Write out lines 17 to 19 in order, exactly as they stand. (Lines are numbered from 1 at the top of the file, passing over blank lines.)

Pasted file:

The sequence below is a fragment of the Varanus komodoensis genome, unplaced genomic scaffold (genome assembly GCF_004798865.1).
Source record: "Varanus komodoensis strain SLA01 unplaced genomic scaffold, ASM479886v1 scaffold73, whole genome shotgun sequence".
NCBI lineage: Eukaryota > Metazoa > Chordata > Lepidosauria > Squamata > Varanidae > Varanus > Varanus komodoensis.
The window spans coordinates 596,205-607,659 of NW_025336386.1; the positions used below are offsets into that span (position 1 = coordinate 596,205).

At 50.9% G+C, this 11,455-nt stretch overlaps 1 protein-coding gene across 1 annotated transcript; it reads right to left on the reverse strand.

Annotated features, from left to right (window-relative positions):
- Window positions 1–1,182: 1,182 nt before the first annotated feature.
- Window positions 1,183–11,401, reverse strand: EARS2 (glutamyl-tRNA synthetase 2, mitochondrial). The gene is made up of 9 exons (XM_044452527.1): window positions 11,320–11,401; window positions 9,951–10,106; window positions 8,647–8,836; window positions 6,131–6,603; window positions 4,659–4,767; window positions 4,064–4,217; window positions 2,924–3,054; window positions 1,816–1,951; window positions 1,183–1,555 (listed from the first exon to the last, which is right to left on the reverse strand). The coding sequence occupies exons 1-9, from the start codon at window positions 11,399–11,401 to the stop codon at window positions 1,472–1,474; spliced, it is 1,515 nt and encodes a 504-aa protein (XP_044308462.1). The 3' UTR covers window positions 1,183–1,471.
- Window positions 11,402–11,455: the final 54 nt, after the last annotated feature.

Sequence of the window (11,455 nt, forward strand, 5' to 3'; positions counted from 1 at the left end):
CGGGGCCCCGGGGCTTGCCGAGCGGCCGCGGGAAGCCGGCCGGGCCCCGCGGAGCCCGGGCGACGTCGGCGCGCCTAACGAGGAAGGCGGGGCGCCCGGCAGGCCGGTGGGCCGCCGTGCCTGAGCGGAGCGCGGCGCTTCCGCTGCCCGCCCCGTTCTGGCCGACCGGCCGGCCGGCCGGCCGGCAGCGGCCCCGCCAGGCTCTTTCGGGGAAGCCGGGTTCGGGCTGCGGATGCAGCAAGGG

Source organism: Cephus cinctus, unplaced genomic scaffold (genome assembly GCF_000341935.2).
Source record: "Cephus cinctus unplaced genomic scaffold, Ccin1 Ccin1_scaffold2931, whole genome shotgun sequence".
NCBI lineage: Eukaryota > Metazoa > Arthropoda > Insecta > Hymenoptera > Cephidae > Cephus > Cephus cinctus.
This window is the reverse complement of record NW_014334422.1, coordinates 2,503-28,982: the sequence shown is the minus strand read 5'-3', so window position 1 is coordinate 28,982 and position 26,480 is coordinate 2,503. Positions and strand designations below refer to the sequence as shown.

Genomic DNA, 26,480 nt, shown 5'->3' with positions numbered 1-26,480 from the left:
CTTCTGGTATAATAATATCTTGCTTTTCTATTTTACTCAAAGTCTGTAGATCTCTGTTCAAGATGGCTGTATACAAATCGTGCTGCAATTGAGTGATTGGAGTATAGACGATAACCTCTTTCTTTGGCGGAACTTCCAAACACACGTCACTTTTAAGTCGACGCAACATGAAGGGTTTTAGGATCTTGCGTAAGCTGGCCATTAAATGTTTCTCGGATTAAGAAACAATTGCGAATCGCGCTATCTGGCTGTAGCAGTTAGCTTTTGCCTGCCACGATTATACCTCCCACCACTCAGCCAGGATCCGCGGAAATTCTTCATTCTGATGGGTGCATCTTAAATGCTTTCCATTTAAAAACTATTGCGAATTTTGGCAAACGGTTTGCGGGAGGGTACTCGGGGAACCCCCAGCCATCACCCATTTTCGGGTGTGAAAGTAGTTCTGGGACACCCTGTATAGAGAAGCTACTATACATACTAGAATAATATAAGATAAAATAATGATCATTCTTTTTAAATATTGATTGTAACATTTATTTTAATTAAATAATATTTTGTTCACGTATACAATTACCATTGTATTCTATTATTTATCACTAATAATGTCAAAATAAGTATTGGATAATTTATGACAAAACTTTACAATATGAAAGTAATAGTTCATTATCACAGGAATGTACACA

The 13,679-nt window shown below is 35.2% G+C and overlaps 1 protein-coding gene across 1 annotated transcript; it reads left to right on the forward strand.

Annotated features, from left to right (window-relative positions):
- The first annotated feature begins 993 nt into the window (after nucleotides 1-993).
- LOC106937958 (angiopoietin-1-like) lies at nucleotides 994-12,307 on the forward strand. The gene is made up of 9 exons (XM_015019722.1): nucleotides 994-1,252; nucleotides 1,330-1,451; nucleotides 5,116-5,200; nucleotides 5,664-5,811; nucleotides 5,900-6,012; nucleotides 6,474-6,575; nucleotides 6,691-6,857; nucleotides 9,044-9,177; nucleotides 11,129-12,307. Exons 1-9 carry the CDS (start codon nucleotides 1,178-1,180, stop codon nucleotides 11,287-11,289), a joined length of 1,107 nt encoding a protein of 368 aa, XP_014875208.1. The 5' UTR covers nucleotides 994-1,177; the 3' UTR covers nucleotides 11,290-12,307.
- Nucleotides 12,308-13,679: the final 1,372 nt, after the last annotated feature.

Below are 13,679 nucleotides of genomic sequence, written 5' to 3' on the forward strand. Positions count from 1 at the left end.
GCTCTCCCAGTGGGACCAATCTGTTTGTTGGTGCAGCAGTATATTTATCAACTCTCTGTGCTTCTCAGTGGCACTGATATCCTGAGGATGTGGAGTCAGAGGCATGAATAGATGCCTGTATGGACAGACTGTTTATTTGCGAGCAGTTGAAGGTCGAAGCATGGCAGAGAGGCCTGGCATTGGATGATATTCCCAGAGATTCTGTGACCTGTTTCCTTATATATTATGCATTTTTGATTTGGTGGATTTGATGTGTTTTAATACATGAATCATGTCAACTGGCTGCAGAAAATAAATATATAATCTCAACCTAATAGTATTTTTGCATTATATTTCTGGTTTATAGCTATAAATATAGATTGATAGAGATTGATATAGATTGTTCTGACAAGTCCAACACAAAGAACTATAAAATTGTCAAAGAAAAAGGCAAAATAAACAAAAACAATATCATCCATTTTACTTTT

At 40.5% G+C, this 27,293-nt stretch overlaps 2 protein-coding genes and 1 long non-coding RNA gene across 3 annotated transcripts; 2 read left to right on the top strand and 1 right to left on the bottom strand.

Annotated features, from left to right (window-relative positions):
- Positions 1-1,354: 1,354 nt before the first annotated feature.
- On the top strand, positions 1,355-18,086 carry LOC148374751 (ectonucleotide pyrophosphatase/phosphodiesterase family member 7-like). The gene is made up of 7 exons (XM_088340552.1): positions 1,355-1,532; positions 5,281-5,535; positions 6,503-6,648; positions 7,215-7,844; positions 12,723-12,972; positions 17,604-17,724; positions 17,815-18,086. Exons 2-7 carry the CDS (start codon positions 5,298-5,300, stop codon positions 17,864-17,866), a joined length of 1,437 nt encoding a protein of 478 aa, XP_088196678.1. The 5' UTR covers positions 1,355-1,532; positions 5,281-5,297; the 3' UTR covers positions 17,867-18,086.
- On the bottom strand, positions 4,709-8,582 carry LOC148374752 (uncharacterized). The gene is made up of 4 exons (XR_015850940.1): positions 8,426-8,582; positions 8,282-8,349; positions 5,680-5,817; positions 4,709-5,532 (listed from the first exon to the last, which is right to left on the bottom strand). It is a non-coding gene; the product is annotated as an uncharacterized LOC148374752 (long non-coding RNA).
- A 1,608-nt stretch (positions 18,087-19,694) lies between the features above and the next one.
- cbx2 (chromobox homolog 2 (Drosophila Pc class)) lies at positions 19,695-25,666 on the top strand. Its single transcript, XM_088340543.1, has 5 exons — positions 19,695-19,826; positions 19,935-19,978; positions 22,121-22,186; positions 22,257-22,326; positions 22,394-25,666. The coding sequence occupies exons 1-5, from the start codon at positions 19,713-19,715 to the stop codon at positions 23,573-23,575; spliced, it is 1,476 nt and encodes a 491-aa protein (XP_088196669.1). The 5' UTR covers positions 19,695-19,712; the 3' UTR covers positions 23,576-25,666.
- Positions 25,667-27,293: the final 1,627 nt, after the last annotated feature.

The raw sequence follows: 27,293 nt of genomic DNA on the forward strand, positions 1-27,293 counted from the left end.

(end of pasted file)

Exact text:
CTTCTGGTATAATAATATCTTGCTTTTCTATTTTACTCAAAGTCTGTAGATCTCTGTTCAAGATGGCTGTATACAAATCGTGCTGCAATTGAGTGATTGGAGTATAGACGATAACCTCTTTCTTTGGCGGAACTTCCAAACACACGTCACTTTTAAGTCGACGCAACATGAAGGGTTTTAGGATCTTGCGTAAGCTGGCCATTAAATGTTTCTCGGATTAAGAAACAATTGCGAATCGCGCTATCTGGCTGTAGCAGTTAGCTTTTGCCTGCCACGATTATACCTCCCACCACTCAGCCAGGATCCGCGGAAATTCTTCATTCTGATGGGTGCATCTTAAATGCTTTCCATTTAAAAACTATTGCGAATTTTGGCAAACGGTTTGCGGGAGGGTACTCGGGGAACCCCCAGCCATCACCCATTTTCGGGTGTGAAAGTAGTTCTGGGACACCCTGTATAGAGAAGCTACTATACATACTAGAATAATATAAGATAAAATAATGATCATTCTTTTTAAATATTGATTGTAACATTTATTTTAATTAAATAATATTTTGTTCACGTATACAATTACCATTGTATTCTATTATTTATCACTAATAATGTCAAAATAAGTATTGGATAATTTATGACAAAACTTTACAATATGAAAGTAATAGTTCATTATCACAGGAATGTACACA

The 13,679-nt window shown below is 35.2% G+C and overlaps 1 protein-coding gene across 1 annotated transcript; it reads left to right on the forward strand.

Annotated features, from left to right (window-relative positions):